Moscow Mule

2oz vodka
3oz ginger beer
1/2oz lime juice

Fill copper mug with ice. Add vodka and lime and stir. Top with ginger beer. Add more lime wedges to taste. Unless I've already squeezed a lot of lime juice, I usually just ream half a lime into the glass then throw in the entire half peel.

Tequila also makes a fine substitute at the same proportions....

Tuesday, March 4, 2014


This is the original old school grandfather of the dry martini that we know today. It is anything but dry. When vermouth came on the scene in America in the late 1800's, it was often predominant in mixed drinks not merely a modifier of a stronger liquor. There are recipes for manhattans which have similar flipped (to our modern sensibilities) ratios, as well as other less popular heavy vermouth based drinks. Although I dont care much for ridiculously dry martinis, this other extreme doesn't suit me either. It starts to be interesting at a 2:1 ratio of gin to vermouth for me. Here goes the classic from Jerry Thomas:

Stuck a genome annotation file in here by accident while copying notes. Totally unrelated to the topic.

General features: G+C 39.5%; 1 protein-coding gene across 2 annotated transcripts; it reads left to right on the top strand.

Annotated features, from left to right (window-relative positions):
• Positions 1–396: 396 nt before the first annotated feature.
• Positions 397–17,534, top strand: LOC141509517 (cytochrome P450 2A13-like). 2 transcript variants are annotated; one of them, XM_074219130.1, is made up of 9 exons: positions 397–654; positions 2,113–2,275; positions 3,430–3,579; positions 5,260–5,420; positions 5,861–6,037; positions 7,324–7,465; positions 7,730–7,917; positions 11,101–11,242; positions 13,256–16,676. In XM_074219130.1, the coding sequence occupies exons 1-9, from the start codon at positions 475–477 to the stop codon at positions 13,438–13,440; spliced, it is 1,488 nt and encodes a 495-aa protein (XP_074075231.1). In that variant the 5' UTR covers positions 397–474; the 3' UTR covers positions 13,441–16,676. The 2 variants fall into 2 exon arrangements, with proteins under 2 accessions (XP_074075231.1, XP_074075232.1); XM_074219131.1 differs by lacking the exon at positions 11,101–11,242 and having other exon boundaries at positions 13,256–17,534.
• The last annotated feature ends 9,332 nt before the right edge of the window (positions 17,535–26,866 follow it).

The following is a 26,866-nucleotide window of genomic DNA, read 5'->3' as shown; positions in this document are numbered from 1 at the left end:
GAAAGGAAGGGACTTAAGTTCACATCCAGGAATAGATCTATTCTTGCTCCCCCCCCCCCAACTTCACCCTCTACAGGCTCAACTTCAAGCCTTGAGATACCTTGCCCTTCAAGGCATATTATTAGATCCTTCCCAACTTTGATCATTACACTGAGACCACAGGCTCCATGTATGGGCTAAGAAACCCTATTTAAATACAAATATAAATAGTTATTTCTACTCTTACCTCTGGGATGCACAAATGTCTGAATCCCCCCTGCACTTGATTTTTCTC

old tom gin

2oz sweet vermouth
1oz old tom gin
1tsp maraschino liquer
dash bokers bitters
garnish: lemon peel